Planning a trip to Zitacuaro to see the monarchs at the cerro pelan reserve,
Is it safe to travel there?
The monarchs think so! :-)
I had no safety concerns when I returned to Michoacán to visit the Cerro Pelon butterflies in Nov 2014. Nor did I have any concerns when I visited and toured the area for 10 days in 2013. Take advantage of horses to make the ascent -- it starts at 8500 ft in elevation and climbs from there. (The saddles are wooden, something to cushion your posterior is well advised.)
Zitacuaro is a "working town", the regional city (population 80,000) for the surrounding farming/ranching area. If you are there before Christmas you will find hundreds of acres of Pointsettas in greenhouses under cultivation. Later in the year it is Easter Lilies.
There are several small interesting towns to see in the area -- google Pueblos Magico and spend a couple extra days exploring.
There are no recognizable NA franchise businesses to be found (McDonalds, Walgreens, Esso, Holiday Inn, etc.) that, once I realized it, was my only source of discomfort.
It is an easy bus ride from Mexico City to Zitacuaro and Zitacuaro is in the center of the surrounding butterfly reserves.
I love your post ,very helpful .
One thing stuck out to me, you mentioned you felt uncomfortable that there were no McDonald's, Walgreens or holiday inn in the town. most he would say that would make us feel MORE comfortable. ;-)
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Pre-Columbian Zitacuaro was controlled by the Purpecha Indians. They were based in Michoacán and had communities as far north as the state of Jalisco. The Purpecha were never conquered by the much larger and aggressive Aztecs. This was largely because the Purpecha lived in mountainous Michoacán, found and successfully developed mines, had developed metallurgical skills and thereby had weapons superior to the Aztecs. Michoacán is still well known for the metal working (copper - Santa Clara de Cobre), stone sculpture and glass work (Tlalapahauja), and wooden instrument and furniture making (Patzcuaro area) of its artisans.
Zitacuaro has a Purpecha pyramid site that is worth the visit. It commands a spectacular view of the valley.
And, yes after travelling for 8-10 weeks I sometimes would appreciate the "comfort" and known convenience of a recognizable North American business franchise (Nationwide business franchises are not yet common in Mexico -- City Express, XOXXO, Comex, Pemex, Soriano, being a few of the exceptions.) McDonald's, Holiday Inn etc for their readily available wifi and sometimes, I even have a craving for French fries.
Just a bit of a correction about Tlalpujahua located on the other side of the Monarch Sanctuary: it too was supported by the mines. When the mines ran out, they switched to the production of blown glass Christmas ornaments and now export over 5 million glass ornaments to the US, Canada and Europe. We were just there on Oct 27th and visited their annual Estafes (ornaments) Festival & Market:
I don't know about accomodations in Zitacuaro but have checked out the limited otions in Tlalpujahua and we weren't impressed. However, we did stay at a very nice place in Contepec:
The location gives one pause to wonder why? But this conversion of an old hacienda is well done and very comfortable. I do know that people visiting the sanctuaries do stay there.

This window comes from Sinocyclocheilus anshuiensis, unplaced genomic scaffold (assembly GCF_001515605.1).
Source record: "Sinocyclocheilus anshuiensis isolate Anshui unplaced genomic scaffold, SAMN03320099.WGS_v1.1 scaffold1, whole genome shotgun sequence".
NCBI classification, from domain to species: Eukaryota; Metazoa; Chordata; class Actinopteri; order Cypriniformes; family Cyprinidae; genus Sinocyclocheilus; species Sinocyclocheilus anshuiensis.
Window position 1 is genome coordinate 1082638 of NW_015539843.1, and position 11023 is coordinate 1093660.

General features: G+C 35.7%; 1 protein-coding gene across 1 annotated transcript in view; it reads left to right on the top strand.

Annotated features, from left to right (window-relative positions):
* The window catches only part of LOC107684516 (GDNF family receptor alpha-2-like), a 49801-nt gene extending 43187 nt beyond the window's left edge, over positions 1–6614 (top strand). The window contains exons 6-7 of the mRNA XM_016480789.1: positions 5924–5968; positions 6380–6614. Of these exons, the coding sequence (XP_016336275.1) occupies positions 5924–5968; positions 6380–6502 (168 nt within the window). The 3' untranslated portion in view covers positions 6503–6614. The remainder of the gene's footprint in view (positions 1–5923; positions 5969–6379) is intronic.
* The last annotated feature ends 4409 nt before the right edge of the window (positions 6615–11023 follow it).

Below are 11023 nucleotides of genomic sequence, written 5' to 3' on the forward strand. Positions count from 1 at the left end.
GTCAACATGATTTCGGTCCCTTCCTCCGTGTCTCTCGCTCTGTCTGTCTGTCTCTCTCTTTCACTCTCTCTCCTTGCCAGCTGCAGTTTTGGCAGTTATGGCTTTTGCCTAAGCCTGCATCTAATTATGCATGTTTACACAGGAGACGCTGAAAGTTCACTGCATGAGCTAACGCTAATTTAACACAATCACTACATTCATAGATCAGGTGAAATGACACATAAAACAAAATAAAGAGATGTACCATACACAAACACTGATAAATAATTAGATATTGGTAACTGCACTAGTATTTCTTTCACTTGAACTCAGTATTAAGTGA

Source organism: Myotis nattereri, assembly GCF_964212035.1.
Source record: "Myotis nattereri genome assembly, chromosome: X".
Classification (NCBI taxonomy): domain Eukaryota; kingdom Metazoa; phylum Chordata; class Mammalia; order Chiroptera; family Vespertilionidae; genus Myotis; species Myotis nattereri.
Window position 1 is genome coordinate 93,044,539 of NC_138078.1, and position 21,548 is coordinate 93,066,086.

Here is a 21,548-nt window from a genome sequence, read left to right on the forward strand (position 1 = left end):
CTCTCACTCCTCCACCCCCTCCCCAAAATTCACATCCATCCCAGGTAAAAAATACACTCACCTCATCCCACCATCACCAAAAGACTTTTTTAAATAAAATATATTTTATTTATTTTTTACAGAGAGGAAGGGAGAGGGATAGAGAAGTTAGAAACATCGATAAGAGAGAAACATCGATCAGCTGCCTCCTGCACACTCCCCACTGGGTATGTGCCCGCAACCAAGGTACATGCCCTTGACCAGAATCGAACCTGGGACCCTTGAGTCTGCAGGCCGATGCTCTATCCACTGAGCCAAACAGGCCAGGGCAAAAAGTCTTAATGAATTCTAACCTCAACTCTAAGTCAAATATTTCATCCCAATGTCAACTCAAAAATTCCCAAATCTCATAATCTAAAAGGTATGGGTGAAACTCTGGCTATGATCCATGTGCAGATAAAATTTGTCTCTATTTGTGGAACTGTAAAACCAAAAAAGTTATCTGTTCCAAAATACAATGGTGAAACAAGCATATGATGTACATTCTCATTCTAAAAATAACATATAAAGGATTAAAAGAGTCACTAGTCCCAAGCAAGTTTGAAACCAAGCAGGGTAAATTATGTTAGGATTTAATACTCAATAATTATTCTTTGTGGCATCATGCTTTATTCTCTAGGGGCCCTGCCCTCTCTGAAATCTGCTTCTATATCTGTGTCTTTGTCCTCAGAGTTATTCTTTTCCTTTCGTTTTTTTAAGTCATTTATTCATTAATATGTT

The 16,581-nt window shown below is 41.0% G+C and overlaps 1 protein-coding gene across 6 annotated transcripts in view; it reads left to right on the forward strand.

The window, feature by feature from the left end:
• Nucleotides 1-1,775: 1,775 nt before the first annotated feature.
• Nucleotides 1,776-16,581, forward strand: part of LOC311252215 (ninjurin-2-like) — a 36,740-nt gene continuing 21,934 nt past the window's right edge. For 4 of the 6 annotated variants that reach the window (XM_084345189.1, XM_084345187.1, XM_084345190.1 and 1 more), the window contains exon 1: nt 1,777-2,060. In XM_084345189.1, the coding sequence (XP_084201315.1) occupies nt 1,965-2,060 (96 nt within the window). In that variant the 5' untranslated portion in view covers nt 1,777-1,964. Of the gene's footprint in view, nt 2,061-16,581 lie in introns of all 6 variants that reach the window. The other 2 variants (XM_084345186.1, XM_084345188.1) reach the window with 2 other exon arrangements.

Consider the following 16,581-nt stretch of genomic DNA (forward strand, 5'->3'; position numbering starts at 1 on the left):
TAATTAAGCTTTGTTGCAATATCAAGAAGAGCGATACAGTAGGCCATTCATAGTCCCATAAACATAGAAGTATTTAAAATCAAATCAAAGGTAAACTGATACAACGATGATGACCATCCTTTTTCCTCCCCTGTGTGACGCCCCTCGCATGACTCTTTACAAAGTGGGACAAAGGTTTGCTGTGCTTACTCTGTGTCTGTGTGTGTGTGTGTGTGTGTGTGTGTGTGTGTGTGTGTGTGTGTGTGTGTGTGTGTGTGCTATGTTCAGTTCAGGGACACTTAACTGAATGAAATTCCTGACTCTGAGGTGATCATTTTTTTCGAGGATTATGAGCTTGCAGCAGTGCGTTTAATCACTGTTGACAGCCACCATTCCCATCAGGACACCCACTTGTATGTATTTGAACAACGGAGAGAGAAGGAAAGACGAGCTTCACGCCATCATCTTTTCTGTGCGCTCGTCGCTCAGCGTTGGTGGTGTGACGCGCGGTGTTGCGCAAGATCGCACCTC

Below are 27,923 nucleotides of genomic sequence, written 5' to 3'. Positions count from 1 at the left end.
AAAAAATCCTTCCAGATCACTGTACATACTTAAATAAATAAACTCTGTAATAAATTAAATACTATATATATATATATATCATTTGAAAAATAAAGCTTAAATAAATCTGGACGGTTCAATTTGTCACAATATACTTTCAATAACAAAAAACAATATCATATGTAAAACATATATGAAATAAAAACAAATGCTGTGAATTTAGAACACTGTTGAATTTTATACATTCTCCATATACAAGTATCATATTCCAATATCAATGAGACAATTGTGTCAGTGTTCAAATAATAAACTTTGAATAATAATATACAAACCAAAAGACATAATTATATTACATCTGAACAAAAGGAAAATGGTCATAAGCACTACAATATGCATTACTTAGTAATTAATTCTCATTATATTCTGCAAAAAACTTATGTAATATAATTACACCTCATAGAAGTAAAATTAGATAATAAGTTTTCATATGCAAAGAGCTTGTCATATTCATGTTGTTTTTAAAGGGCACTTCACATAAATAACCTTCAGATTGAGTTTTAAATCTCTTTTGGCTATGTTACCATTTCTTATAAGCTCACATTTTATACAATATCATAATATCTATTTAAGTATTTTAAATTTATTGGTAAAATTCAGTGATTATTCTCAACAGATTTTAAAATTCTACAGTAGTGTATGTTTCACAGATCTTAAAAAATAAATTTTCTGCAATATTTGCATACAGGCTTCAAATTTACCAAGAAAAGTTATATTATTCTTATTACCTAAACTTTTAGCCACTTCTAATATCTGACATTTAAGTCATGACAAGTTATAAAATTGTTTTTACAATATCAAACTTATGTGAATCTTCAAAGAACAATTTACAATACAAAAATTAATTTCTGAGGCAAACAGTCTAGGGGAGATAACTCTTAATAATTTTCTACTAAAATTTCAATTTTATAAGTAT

'Nationwide business franchises are not yet common in Mexico'
Pemex is not a franchise.
Then there's Chucky Cheese, Crapplebees, Pizza Hut, Domino's, Tony Roma, PF Chang's, California Pizza Kitchen, Chili's, Buffalo Wild Wings, Carl's Jr, Burger King, Subway, Starbucks, Dairy Queen, Quizno's, Sbarro, KFC, Krispy Kreme, Dunkin Donuts, Little Caesar's. Woolworths, Sears, Radio Shack, Sally's Beauty, America Eagle, Crate & Barrel, Williams-Sonoma, Aeropostale, Tommy. Ramada, Hyatt, Best Western, Howard Johnson, Westin. Costco, Sam's, Home Depot, Office Depot, Office Max, Lowe's, HEB. Just to name a few off the top of my bald head.
I do love me an Egg McMuffin every now and then.
And I'd love to see a BJ's Brewhouse. Dream on, baldy.
Actually Pemex does operate franchises -- I investigated buying one in Jalisco.
C'mon Baldone, the post is about Zitacuaro and you have not posted anything relevant to that city. The nationwide businesses that I saw were limited to GM, Ford, Volkswagen car dealerships and a Bodega Aurrerá (opposite the bus station) which is a minibox store chain owned by Walmart Mexico. There was not even a Kiosko, Coppel store or Farmacias Guadalajara to be found. (I think you must visit too many gringo vacation spots.)
@2, @5 & @8:
And just how do you travel Mexico? Since I know BaldOne and his activities, I would venture a guess that he has far more miles driving their personal vehicle to non Gringo resorts that you imagine. Good generalization though, as many so-called resident Gringos tend not to wander out of their safe zones! BaldOne and his wife definitely do not fit the stereotype!
Yes, I'm aware that Pemex sells franchises. But to try to explain the Mexican retail gasoline market to someone who's perplexed as to why they didn't see an Esso brand would be wasted on someone who doesn't even realize Mexico is part of North America. And true, the thread is on safety. But it was you who, for some bizarre and uniformed reason, claimed that Mexico has a dearth of US franchises. Funny how you want to play the gringo card, when the lack of NOB/gringo franchises was distressing to you. I was just trying to point out that, perhaps on your next visit, you wouldn't need to have such discomfort. Funny #2 is a gringo card played by someone who speaks no Spanish. Of course, that is the quintessential gringo 'tell'.